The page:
Monthly Archives: February 2011

Pakistan go back to the 90s

Keeping with their tendency to turn out in a new kit with every international tournament, Pakistan have unveiled the latest offering from Boom Boom.

Whereas the previous design followed the principle of ‘less is more’, it looks like the team who designed this one seem to have failed to settle on what shade of green to use for the majority of the shirt, so therefore settled on a compromise which involved using all of them.  Yet somehow, they managed to omit the shade of green often associated with Pakistani success in the World Cup, lime-green.

This indecision over the use of a single shade for the majority of the shirt means that, all I could think of when I first saw it was the kind of kits you’d find in the Endsleigh League back in the early 1990s, which given the return of corruption in the cricketing spotlight, perhaps it’s somewhat appropriate.

The World Cup’s length

The ICC have been keen to stress that measures have been taken to avoid the 2011 edition of the World Cup suffering from the same nonsense that made the 2007 abomination what it was.  Of course, the main problem with that tournament was its length, made evident by the face that I must have visited the hairdresser some three times between Shaggy performing ‘The Game of Love & Unity’ at the opening ceremony and the debacle involving umpires and lights in the final, something which they claim won’t be a problem this time round.

Given that ODIs still suffer from those boring middle overs sections as well as the inevitable flattening of the associate nations, will this make following the competition any less painful?  If you were forced to listen to Joe Pasquale read Tolstoy’s War & Peace to you, but were reassured that he was reading it quicker than he normally would, would you be any less likely to try and snatch the book from him and try to beat him unconscious, even if it was in paperback format?

Boasting about the length of the tournament isn’t going to work when one can generate a list like this, consisting of things that might take as much time and be just about as bearable:

  • Previously mentioned Joe Pasquale reading of War & Peace.
  • Listening to Genesis’ discography (Turning the volume up when Phil Collins takes over lead vocals).
  • Watching all six Star Wars films with George Lucas providing commentary throughout.
  • A road trip across America with Richard Hammond in a pedal car.
  • Having an argument with Douglas Murray. (Topical!)

Suddenly the all new shorter World Cup doesn’t seem as appealing.

England’s recent ODI performances summed up with a picture

This photo is far more effective than if I used a few hundred words to ask what Luke Wright brings to the team.

The whole spot-fixing thing

So one thing led to another, and the Crown Prosecution Service’s charging of the three players involved in Majeed-gate was followed soon after by the ICC’s announcement that sanctions against the trio had been carried out, temporarily putting the whole thing to bed (it might as well rest, it’s far from over).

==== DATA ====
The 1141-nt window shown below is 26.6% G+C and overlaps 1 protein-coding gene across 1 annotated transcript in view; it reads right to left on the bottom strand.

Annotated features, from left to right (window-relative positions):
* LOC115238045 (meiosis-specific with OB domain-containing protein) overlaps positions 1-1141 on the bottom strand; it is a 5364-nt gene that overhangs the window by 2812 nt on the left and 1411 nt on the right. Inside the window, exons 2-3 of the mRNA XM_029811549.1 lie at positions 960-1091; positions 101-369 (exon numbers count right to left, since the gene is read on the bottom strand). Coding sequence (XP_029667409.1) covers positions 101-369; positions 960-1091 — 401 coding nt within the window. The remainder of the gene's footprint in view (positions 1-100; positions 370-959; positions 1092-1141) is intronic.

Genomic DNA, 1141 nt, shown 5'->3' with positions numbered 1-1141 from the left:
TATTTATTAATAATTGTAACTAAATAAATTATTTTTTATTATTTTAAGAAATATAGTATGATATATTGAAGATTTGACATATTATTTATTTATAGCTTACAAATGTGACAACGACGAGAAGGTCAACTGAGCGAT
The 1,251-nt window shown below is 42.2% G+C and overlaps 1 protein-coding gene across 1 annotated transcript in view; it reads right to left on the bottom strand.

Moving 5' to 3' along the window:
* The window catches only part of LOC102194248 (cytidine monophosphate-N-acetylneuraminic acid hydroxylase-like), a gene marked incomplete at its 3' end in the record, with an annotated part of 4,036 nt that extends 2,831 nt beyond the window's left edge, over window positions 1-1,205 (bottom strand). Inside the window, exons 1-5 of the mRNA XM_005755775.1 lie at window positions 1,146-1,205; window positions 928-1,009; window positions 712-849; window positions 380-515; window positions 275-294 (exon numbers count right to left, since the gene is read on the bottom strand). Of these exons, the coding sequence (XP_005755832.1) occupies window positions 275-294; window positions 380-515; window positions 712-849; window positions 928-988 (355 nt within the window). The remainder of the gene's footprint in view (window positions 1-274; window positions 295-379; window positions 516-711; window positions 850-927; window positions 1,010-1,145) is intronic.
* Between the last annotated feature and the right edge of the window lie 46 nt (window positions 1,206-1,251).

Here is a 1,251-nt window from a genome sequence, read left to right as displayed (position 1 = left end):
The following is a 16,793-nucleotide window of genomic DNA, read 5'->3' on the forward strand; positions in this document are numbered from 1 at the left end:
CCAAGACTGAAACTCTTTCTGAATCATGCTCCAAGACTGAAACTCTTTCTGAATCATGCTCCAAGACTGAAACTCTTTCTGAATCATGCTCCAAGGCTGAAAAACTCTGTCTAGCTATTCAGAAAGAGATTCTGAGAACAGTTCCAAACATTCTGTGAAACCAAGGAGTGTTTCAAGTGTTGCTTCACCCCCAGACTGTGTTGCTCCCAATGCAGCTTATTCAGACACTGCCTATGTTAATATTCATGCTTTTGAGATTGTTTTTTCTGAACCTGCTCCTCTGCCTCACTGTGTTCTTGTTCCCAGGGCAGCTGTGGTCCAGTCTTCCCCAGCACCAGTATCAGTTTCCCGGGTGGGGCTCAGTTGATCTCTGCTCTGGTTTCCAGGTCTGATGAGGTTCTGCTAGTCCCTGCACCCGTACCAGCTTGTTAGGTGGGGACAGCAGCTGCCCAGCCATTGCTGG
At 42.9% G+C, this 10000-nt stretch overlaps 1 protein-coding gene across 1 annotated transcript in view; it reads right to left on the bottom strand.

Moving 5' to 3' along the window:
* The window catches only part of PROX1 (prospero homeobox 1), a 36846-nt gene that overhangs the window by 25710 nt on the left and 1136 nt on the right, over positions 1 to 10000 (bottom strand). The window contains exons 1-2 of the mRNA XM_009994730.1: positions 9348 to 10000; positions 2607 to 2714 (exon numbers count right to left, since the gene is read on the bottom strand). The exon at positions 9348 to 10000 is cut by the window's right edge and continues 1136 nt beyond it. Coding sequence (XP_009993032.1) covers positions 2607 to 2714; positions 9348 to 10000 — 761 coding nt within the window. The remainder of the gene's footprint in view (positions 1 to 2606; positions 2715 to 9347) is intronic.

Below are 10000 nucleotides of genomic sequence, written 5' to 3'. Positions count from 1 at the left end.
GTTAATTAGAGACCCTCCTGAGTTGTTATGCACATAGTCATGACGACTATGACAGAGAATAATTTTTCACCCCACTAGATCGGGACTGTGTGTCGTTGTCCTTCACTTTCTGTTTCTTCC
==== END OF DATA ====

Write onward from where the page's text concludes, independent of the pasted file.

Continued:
The ruling was a strange one, given all the rambling about minimum charges being harsh in exceptional circumstances and whatnot, as for the time being, all three have been banned from cricket for the same amount of time (Butt and Asif have five and two suspended years).  Given the CPS’ charging of the three, there’s still the court date and the players’ appeals against their bans from the ICC to provide more in the saga.

Five years is quite a long time in a cricketer’s career, so what might they get up to in the meantime?

Salman Butt

The now ex-captain’s been dropped so times in the past by his selectors that the first year or two of his ban probably won’t feel any different to any other in his career.  If he’s serious about possibly being picked again if and when he returns, perhaps he could find someone to work on his running between the wickets.  That all depends on whether anyone wants to go out to play with him to be honest, I can’t imagine him being all that popular back in Pakistan at the moment.

Mohammad Amir

If you were to measure the amount of sympathy from the cricketing world that these three are getting, Amir’s probably got 99.9999% of it.  When you consider that Steve Finn was the next best thing on the nominations list for the ICC Emerging Player award, you can kind of see just how big an ‘exciting opening bowler’ shaped hole has been left in world cricket.  Of the three, at least he can seek solace in the fact that, at 18, he at least has a relative chance of playing cricket at the highest level again.  One wonders if he’ll be invited to enough back garden games to stay sharp in the meantime.  I mean, I’d be more than happy to have him round for a game, if our back garden was actually long enough for a regulation length wicket.  And he’d still be limited to a two step run up.

Mohammad Asif

While his bowling has never been reliant on express pace, by the time Asif returns from his ban, he’ll probably be just a bit too old and rusty to play international cricket again, but given Pakistan’s tendency for strange selection choices, I suppose he can’t be counted out just yet.  Other than that, for probably the most intelligent bowler I can think of in recent times, he sure is a div off the playing field – he probably thinks spaghetti trees are real after watching that fake documentary.

And what about corruption in cricket?  Well that’s too big a question for my small mind to really give a decent answer, other than a bit of rambling about gambling not being legal on the subcontinent leaving the opportunity for shady gambling rings to exist and how the ICC’s anti-corruption unit being outdone by some tabloid hack dressed up as a fake sheikh leads me to believe that they might as well all dress up as wealthy Arabs and see if it works again.

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